Mediation is an alternative to divorce litigation. Usually, the husband and wife will meet with the mediator without the presence of their respective attorneys. The mediator is a mutual third party whose job it is to facilitate agreement on the various issues. The mediator is not an advocate for either party and is not a marriage counselor. Instead of each spouse hiring their own attorney to reach resolution on all the issues, the husband and wife hire one mediator to deal with that aspect of the divorce.
Assuming the mediation is successful, the mediator will prepare what is called a Memorandum of Understanding. A Memorandum of Understanding is merely a letter outlining what the parties have agreed to. At this point, each party brings the Memorandum of Understanding to their own respective attorney. The attorney’s role is limited to that of an adviser. The attorney will go over the Memorandum of Understanding with the client to be sure that the client understands the terms of the proposed settlement. The attorney will also advise the client as to the pros and cons of each provision in the proposed settlement. Assuming the proposed settlement is acceptable to both sides, one of the attorneys will convert the Memorandum of Understanding into a legally binding and enforceable Marital Settlement Agreement. Once the form of the Marital Settlement Agreement is satisfactory to both sides, both spouses and their attorneys sign the Marital Settlement Agreement. Assuming one of the attorneys has started the filing process, that is the filing of the Complaint for Divorce, and the other side has responded, upon request of the attorney for either side, the Court will schedule the matter for an Uncontested Hearing. While an appearance before the Court may be necessary, there will be no court litigation and no trial. If an appearance before the Court is required, it will only take about one-half hour. There will be some basic questions to prove to the Court that all statutory requirements have been met and to enable the Court to incorporate the Marital Settlement Agreement into your Judgment of Divorce.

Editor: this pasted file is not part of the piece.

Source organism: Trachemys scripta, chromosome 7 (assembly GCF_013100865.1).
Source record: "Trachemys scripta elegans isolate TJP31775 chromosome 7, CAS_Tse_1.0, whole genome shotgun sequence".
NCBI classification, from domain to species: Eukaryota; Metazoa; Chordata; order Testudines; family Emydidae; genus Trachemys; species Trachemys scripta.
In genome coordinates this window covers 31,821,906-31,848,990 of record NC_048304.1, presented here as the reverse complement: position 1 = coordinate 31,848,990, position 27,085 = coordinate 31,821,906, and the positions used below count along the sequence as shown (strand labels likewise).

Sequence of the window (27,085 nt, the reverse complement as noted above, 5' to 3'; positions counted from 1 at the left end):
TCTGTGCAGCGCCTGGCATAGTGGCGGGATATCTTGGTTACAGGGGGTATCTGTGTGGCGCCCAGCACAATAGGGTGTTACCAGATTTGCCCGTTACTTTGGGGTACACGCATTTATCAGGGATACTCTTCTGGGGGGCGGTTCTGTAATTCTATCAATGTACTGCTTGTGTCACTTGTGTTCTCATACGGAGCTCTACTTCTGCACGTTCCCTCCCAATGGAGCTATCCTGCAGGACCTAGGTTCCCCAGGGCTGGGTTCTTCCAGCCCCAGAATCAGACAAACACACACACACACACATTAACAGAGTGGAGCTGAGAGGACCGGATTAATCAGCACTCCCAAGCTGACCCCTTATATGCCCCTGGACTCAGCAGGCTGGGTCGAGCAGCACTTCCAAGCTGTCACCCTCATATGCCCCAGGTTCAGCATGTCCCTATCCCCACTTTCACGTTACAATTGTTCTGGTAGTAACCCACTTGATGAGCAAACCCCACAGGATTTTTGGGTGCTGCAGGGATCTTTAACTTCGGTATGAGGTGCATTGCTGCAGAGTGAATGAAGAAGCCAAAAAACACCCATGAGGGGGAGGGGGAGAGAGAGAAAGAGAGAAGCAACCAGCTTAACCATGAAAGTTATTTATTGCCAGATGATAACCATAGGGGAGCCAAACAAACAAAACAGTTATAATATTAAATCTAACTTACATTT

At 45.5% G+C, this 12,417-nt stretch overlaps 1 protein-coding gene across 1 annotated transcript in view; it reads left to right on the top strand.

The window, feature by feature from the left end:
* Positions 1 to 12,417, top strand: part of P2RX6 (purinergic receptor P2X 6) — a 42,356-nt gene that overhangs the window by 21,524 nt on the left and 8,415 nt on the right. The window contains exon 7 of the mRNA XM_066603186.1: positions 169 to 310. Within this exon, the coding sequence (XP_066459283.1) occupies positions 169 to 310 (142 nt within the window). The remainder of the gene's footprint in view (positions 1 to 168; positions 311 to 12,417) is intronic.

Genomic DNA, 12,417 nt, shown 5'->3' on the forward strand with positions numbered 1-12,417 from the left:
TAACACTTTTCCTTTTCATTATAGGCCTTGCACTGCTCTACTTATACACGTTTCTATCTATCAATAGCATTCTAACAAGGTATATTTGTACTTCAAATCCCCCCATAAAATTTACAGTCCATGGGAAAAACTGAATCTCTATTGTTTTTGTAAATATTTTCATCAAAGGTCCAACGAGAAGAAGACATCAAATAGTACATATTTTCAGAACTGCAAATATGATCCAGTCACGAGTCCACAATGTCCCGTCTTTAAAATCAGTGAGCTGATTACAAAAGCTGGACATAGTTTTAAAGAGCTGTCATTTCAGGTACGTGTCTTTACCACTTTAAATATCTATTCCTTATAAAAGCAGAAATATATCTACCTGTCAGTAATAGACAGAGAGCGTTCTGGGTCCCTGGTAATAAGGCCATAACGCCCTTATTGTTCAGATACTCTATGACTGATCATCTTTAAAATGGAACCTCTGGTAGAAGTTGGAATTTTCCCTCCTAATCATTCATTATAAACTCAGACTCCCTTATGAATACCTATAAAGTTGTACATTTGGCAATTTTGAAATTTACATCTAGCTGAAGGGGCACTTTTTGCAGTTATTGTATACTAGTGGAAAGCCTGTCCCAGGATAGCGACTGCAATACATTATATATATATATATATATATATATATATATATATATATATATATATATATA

The mediation process usually takes much less time than the time it takes to resolve all issues in litigated cases. Mediation also tends to be far less expensive than litigated divorces.